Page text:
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Capoeira preserves culture, nourishes all aspects of a person

(Originally published in the October-November 2001 issue of Synchronicity Magazine)

By John Geary

Two men approach each other in a crouch as the sounds of exotic, percussive music permeates the air. One ducks to the front; the other ducks to the side. It looks like they are preparing to fight, but they are both smiling. They do not seem to bear each other any ill will. It begins to look like they are doing some kind of dance.

It is both and it is neither. It is more than a dance, but also more than fighting. It is a 400-year-old Brazilian martial art known as Capoeira.

Like all martial arts, Capoeira is more than a way of fighting. The practice of Capoeira can enhance and nourish all aspects of the self: physical, mental, emotional and spiritual.

"It involves physical movement, but that physical movement translates into a philosophy of life," explains Troy Millington, a member of the board of the Capoeira Aché Brasil Calgary and a veteran student of the art. "Life can be a tricky place … if you work in a circular fashion, you find that things that go out from you often make their way back to you.

"Many people who practice in our Capoeira tradition find they are enriched in their overall life in terms of being able to look more positively at a number of things that come toward them and feel more confident in their ability to deal with them, both on a physical level, but also on a mental and emotional level."

Capoeira combines dance, music, acrobatics with self-defence techniques. There are two main styles: Angola, a more traditionally-derived style; and Regional, a faster, more acrobatic style with more fighting elements.

The tradition began in Brazil in the 16 century, developed by slaves as a method to empower themselves and ward off their enemies. The history of Capoeira is somewhat shrouded in mystery because when originally developed, it had to be practised in secrecy once slave masters realized its lethal potential. There are very few written records left from its early days for a couple of reasons.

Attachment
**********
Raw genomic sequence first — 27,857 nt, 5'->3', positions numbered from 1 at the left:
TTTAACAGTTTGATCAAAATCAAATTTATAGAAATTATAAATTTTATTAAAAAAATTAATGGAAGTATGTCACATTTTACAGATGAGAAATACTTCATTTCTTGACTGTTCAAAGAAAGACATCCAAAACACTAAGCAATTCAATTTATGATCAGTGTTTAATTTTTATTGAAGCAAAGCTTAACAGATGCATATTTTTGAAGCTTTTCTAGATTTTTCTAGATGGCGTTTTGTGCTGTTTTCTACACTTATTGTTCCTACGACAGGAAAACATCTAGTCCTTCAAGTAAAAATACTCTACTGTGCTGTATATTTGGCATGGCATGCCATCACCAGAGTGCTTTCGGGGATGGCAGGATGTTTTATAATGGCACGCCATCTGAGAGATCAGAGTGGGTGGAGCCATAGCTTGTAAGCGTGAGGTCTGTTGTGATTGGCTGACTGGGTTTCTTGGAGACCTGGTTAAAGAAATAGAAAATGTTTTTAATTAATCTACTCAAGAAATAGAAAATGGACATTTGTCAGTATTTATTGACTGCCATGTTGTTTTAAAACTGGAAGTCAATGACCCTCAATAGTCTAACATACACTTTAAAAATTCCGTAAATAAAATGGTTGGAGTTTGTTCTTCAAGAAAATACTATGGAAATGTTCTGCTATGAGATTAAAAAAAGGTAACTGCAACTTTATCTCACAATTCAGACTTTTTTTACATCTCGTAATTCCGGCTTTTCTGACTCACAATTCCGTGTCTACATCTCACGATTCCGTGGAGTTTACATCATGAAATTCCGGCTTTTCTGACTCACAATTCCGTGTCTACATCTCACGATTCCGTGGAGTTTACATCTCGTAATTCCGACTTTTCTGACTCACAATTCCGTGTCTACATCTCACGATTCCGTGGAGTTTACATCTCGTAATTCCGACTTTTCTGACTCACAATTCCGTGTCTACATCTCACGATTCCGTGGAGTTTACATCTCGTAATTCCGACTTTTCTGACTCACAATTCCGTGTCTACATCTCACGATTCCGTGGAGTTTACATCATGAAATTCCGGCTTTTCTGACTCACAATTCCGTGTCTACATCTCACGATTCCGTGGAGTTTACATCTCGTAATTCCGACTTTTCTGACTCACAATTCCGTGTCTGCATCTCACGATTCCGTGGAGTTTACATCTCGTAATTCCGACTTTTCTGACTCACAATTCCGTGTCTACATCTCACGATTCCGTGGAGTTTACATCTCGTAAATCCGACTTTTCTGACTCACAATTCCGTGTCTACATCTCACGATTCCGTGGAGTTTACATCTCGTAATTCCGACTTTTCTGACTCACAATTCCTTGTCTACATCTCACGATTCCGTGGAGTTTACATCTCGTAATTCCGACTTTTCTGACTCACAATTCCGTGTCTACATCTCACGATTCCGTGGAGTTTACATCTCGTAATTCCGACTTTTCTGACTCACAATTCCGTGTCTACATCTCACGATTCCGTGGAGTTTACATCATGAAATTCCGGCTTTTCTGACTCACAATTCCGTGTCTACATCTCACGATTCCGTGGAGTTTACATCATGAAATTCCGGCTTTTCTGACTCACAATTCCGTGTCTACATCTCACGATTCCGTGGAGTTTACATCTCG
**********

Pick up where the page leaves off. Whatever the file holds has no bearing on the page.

"The people who abolished slavery were quite ashamed of its legacy," says Millington, "so they destroyed all the records - ship's manifests, lists of owners, and along with it, a lot of the history pertaining to Capoeira and its roots. Much of it was handed down though oral tradition anyway, so much of it was not written down. It's reconstructed now through the memories of people who have spent a long time practising Capoeira."

While similar to some of the more traditional martial arts that come to us from Japan, China and Korea, it also has its differences. One of the biggest physical differences is the way Capoeira is described and practised.

"Capoeira is described as a game, it is played like a game, its intention in terms of training is a game," says Millington. "Like any game, it has a light-hearted aspect; however, it also has a full, intense, take-a-person out aspect. But the spirit is that of a game. You have two people working together at the same time they are working against one another.

"That dynamic tension of working together and against each other really differentiates it."

A second aspect that differentiates it from other martial arts is the fact that it works in a 360-degree sphere.

"People practising Capoeira are in constant motion, circling, crouching, cartwheeling … so it's very difficult to determine at one point in time where that person is going to be in the next moment."

Music is another one of the key elements of Capoeira. Its music draws much of its essence from African roots, but there is also a Latin American influence to its sound. Musicians play instruments such as the atabaque (drums), pandeiro (tambourines), caxixi (maraca-like instruments) and the instrument considered sacred and vital to Capoeira, the berimbau, a miniature bow that actually dictates the pace of the game and influences its energy level.

The music in Capoeira is more than background sound. Anyone practising Capoeira learns to play an instrument in addition to the different physical moves. Capoeira is usually performed inside a circle of people known as a roda (pronounced "hoda"). Some play instruments while others clap and sing to generate energy.

The Calgary group works under the direction of Mestre Eclilson de Jesus, whose school is based in Vancouver. There is also an Edmonton Capoeira group that works with a school based in Brazil.

The 15 to 20 Calgary students meet twice a week. During the summer, they often hold outdoor rodas at Prince's Island Park on Sunday afternoons. They currently train at the Nat Christie Centre, at 141-18th Ave SW.

If you would like to obtain more information about Capoeira, call Silvia Rossi at 714-8612, or Stan Loo at 703-6543; or, visit their website,

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